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Farmer’s Guide: Intensive livestock farming benefits and shortcomings

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Livestock farming involves the rearing of animals for food and other human uses. They can be leather, wool and fertilizer production. This type of farming primarily applies to cattle or dairy cows, chickens, goats, pigs, horses and sheep. However, it is also increasingly relevant for other animals such as donkeys, mules, rabbits and insects. These insects can be bees which are now being raised as part of livestock farming.

Livestock farming has been a part of human society for most of history. It started ever since humans started domesticating animals to make their life better. But as with most forms of farming, such as agriculture, livestock farming too has intensified. The process has occurred particularly in recent decades.

This has allowed the goods of livestock farming to become more widely available and cheaper to buy; which is particularly important if you think that staples such as milk, honey, eggs and meat are all products on livestock farming. However, the practices of intensive livestock farming have had on several occasions given a lot of concern in terms of food safety, animal welfare and environmental impacts. Here is a look at advantages and disadvantages that comes with this type of farming

Advantages of intensive livestock farming

At face value, it is hard to discount the importance of this industry. The direct contributions of livestock farming to the economy is currently at a high percentage. However, this does not account for the services that rely on it. These services range from butchers, retailers, transport companies to feed producers and equipment manufacturers. Beyond its economic value, livestock farming supports the livelihoods and provides food security to most of the country’s population.

Today, it is one of the fastest growing sectors of the agricultural economy.  This has been made possible through the increasing intensification of livestock farming practices. In addition, they have helped increase yields and efficiency while bringing down costs. For example, the practice of concentrated animal feeding operation, means farmers can rear more animals by confining them in concentrated areas. This method maximizes the potential of the land area they have at their disposal. In other words, pigs, cows, chickens, and other livestock are kept in a very small area of land.  Through it, livestock are made easier to manage while increasing output for a smaller amount of land.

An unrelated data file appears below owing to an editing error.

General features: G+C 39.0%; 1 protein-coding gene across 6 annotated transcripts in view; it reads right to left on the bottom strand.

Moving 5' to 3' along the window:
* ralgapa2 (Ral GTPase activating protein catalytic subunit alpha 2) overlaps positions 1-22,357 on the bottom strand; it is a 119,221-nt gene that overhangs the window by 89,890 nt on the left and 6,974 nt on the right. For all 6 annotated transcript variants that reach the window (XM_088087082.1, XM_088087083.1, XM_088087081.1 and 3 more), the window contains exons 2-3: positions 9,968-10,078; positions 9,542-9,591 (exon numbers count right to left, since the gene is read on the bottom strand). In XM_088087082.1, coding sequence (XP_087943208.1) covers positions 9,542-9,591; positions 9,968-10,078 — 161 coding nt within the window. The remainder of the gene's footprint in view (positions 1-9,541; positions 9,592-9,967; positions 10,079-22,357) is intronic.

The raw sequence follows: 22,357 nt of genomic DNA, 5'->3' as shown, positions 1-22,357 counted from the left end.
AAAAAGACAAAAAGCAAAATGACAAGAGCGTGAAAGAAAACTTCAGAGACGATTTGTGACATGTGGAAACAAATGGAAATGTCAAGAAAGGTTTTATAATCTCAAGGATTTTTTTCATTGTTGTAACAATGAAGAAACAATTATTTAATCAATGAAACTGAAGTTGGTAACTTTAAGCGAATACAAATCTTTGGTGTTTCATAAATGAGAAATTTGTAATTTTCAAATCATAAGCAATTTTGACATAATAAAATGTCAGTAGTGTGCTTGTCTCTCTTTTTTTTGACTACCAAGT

Disadvantages of intensive livestock farming

At the same time, we cannot discount the increasing animal welfare, environmental and health concerns that the intensification of livestock farming brings. When it comes to animal welfare, cost saving techniques often have an impact on the health and wellbeing of the animals. Legislation in many countries including ours recognizes animals as “sensitive beings” and not merely commodities which means that they can experience emotions, including pain and distress. This means that it is not accepted that animals reared as livestock should live under active conditions. Unfortunately, practices where animals are transported long distances to market under inhuman conditions or slaughtered in painful ways still persist.

At the same time, the often very crowded conditions under which livestock animals are kept in intensive farming, means that the animals are more susceptible to diseases. In low- and middle-income nations. Furthermore, there are livestock-related diseases that can affect humans beings. In an effort to ensure animals do not contract diseases, some farmers use antibiotics which in the long-term lead to the evolution of bacteria and the rise of drug-resistant pathogens.

Environmental problems of intensive livestock farming

In terms of the environment, it is fairly well-known that livestock sector accounts for some percentage rate in human-induced greenhouse-gas emissions. Moreover, animal waste and discards is often not treated appropriately with farmers often disposing their waste in rivers where they pollute the water and threaten the ecosystem’s biodiversity.

While there are clear challenges to intensive livestock farming, there will always be the need to address food security.

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